I absolutely adore dates. Date cookies, date cake, dates on ice cream, date paste, dates on their own. They are wonderfully sweet and I love their soft, sticky texture. Mejdool dates are the way to go. I discovered these beauties at the outdoor market. In Italy they are called datteri and since I wasn’t sure of the conversion, I let the lady give me as many dates as she wanted, which resulted in a lot of dates. After nabbing a date here and there from the jar during the week, I decided to make something with them. I didn’t want new, I didn’t want hard. I just wanted the simple, caramel-like flavor of dates in a different form. So I adapted, from who else but My New Roots. Sarah Britton’s recipe for raw date squares involves six simple ingredients and no baking required. Perfection.
Raw baking is what’s up. Seriously, it makes my taste buds do a little dance. Not only is raw baking easy, it allows you to reap the full benefits and nutrients of the food, which can be diminished from cooking. Dates are a staple in raw desserts because they are extremely sweet, rich, versatile, and their texture makes for moist, luscious, and luxurious treats. Plus, using dates means you can say the recipe is sugar-free. I totally ate mine for breakfast…and after lunch…and after dinner. Dates are my jam.
Dates are powerhouses. These wrinkly nuggets pack quite a nutrient, vitamin, and mineral punch. The fruit is rich in fiber, iron, potassium, calcium, manganese, copper, and magnesium. They contain vitamin A, B vitamins, vitamin K, and many antioxidants such as tannins. They are easily digestible and extremely energizing. Plus, they are a great alternative to those ugly fake sweeteners and refined sugars. Did I mention that I love dates?
During the making of this dessert, I spent a lot of time with my walnuts, or noci, in Italian. In Italy, it is normal to buy whole walnuts instead of the packaged kind [but definitely go for the packaged kind if you want]. It took me a while to crack and dismantle all those suckers [albeit, part of the time was spent marveling at the way the nuts are nestled in their shells] and it quickly turned into a walnut war zone in the kitchen. But that was all the fun of it.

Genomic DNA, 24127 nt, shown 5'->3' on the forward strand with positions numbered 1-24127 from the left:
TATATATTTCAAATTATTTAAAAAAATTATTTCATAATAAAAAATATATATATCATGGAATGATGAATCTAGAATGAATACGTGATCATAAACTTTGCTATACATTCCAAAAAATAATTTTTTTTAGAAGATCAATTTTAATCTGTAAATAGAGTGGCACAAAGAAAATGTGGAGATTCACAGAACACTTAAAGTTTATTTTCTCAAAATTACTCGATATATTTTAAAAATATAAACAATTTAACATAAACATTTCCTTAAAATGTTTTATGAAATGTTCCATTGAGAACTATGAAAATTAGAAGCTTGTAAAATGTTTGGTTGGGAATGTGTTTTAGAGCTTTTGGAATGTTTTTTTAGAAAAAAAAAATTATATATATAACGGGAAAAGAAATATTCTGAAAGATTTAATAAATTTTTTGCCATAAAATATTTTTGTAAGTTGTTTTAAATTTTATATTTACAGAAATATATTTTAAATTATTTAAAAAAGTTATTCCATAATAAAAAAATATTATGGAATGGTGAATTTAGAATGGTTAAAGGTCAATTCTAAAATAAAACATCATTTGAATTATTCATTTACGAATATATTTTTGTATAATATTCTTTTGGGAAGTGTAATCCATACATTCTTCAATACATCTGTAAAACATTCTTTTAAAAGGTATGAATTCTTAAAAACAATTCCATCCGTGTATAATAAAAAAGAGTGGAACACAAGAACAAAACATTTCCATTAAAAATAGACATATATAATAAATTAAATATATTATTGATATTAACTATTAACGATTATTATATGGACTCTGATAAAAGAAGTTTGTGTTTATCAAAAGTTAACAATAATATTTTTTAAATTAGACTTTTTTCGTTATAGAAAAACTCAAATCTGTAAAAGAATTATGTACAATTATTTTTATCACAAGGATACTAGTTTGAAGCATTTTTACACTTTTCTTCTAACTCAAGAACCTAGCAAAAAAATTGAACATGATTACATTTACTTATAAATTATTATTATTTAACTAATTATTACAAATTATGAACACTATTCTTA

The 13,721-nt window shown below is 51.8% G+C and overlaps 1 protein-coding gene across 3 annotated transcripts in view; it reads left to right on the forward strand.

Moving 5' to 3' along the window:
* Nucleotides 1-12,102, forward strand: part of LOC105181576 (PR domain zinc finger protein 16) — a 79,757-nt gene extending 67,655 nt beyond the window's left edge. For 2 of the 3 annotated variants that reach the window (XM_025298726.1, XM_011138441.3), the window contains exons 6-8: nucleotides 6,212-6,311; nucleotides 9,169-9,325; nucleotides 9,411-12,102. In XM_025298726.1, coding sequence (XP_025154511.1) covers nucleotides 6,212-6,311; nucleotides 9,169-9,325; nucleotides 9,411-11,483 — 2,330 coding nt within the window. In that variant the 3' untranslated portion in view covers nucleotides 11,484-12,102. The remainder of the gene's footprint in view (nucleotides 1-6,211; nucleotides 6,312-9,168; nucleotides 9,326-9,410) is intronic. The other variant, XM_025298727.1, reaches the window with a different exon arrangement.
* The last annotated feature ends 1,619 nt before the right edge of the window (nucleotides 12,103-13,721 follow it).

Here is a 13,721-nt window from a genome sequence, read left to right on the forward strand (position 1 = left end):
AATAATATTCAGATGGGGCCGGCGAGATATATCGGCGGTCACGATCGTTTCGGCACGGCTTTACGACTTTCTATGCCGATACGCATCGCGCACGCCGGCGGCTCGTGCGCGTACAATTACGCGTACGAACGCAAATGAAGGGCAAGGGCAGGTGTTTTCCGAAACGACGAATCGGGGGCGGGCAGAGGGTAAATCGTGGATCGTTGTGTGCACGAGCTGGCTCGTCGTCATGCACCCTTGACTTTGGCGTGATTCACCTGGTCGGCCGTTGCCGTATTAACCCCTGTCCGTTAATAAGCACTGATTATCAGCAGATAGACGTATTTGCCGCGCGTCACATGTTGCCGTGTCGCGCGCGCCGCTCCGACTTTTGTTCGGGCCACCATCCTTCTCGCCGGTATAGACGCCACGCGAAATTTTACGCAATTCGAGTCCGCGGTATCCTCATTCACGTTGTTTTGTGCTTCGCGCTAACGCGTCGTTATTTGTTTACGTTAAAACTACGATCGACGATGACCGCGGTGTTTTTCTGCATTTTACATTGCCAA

There is something profoundly beautiful about becoming intimate with my food. I think of it as a reciprocal relationship. My food is definitely going to be getting intimate with my body so…I just get intimate with it first. People sometimes ask me why I take the more ‘tedious’ route. Why do I peel all my chickpea skins when making hummus? Why do I scrape the skins off my soaking almonds? It’s simple: I like to spend time with my food. Why? Because it’s meditative, intimate, personal, and rewarding. And when I cracked one walnut perfectly down the middle to discover a heart, boy, was it all worth it.
Now I leave you with some very sweet pictures and a fabulous raw recipe. How do you like your dates? I would love to hear from you!
Recipe adapted from My New Roots
Raw Date Squares
2 cups chopped, pitted Medjool dates
2 Tbsp. water
Juice of 1 large, unwaxed blood orange
Zest of 1 large, unwaxed blood orange
2 cups walnuts
1 cup raw oats ground in a food processor or oat flour
2 tsp. ground cinnamon
4 Tbsp honey [use maple syrup for vegan version]
1. Soak dates in water and orange juice for 30 to 60 minutes, stirring once or twice.
2. Coarsely grind nuts in a food processor. Add ground oats or oat flour and pulse to mix.
3. Add cinnamon first, then honey/maple syrup one tablespoon at a time until the mixture holds together.
4. Lightly oil a 9-inch square pan or round cake pan with coconut oil
5. Press a little over half of the nut mixture into the bottom of the pan, reserving the rest for later.
6. Puree the date and orange juice mixture until it reaches a desired consistency. I pureed mine until it was smooth but still had little bits of date speckled throughout. Mix in orange zest or use to sprinkle on top of squares.
7. Crumble the remaining half of the crust mixture over the dates; press lightly with your hands or a spoon.
8. Refrigerate for 20-30 minutes and serve. Watch it disappear before your eyes.
As always, thank you Sarah B. for your knowledge, inspiration, and amazingly delicious recipes!